“Utilities have done a good job of determining that there will be an increase in natural gas use in the Pacific Northwest – not only for renewables, but also in the drive to get off of the coal,” said Lee Hobbs, senior vice president of TransCanada U.S. Pipelines. “Hydro has its own seasonal variability, and you don’t know from one year to the next how much you’ll have. I believe the market will figure out what needs to be done and that infrastructure will be built. Our experience confirms that we don’t have curtailments, and the system has kept up with what’s required.”
“Lee and I have been promoting expansions to serve the additional generation,” agreed Ed Brewer, vice president of commercial operations, Williams – Northwest Pipeline. “We’re trying to build over the Cascades and we’re excited to serve new markets. And we have the capacity to serve existing markets.”
Clay Riding, director of natural gas resources at Puget Sound Energy, agrees that current infrastructure is adequate, but cautions that we need to build for the future. “In the Pacific Northwest, there’s a lot of resiliency in the region, and have been very few periods where you couldn’t find gas. But I get nervous when I see how much generation we’re adding. If the region adds another 3,000 MW to respond to new variable load, then how does the system respond? How will we optimally develop the infrastructure?”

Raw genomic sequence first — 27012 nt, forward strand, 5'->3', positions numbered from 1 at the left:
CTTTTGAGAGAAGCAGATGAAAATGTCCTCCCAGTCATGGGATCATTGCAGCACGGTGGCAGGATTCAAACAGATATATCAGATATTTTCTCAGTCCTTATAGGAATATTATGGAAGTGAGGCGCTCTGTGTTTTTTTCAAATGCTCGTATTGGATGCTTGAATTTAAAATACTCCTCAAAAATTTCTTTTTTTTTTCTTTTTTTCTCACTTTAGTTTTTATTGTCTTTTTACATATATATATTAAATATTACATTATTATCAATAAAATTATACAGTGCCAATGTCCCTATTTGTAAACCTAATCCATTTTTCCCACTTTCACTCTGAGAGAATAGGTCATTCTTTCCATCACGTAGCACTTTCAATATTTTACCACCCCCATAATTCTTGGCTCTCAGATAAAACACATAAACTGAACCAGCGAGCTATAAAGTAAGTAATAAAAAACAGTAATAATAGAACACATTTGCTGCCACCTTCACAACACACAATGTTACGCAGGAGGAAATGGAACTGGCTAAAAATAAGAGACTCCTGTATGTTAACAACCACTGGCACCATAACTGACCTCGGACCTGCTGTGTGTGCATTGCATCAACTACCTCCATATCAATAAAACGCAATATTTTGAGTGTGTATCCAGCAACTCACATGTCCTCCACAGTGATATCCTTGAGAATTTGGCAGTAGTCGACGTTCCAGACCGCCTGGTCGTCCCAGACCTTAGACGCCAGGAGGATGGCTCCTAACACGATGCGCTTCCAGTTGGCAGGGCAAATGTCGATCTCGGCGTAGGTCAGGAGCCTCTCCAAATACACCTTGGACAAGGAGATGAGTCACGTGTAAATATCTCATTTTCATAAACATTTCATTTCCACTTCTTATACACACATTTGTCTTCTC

In the Rocky Mountain States and Southwest Region, Kinder Morgan Pipelines is bullish on building storage to ensure adequate, uninterrupted supplies. “We’re working with our larger customers on infrastructure in the Rockies whether its new pipelines or storage,” said Will Brown, director-commercial of Kinder Morgan West Region Pipelines. “We completed a large project in the Rockies to provide 7 BCF of working inventory and 500 MCF of additional capacity from a liquid market.
“Liquidity in the intraday markets means it’s important to have storage, so when the liquidity isn’t there, there’s storage to meet our needs. We’re ready to build what our customers need in the Southwest. We believe the FERC process and pipeline process is well documented and regulated, and that informational postings sends the right signals when infrastructure is needed.”
Justin Thompson, director of business support at Arizona Public Service, said that while he procures firm, long-term gas, if the company doesn’t schedule to use its firm capacity in time, it’s sold to interruptible customers who cannot be bumped after the gas starts flowing. “The volatility of gas burns will increase in the future, and being able to adjust intraday to our gas schedule will be a challenge. We procured gas storage in Texas, but if we can’t put gas into the pipeline intraday from Texas, then we’re out of gas.”
“When it’s very hot in the desert, our wind is virtually zero, and our gas burns rise dramatically. If we have a coal unit or other baseload unit go off, we need to be able to burn that gas. If we can’t make adjustments, it’s a major problem.”
Storage and renewables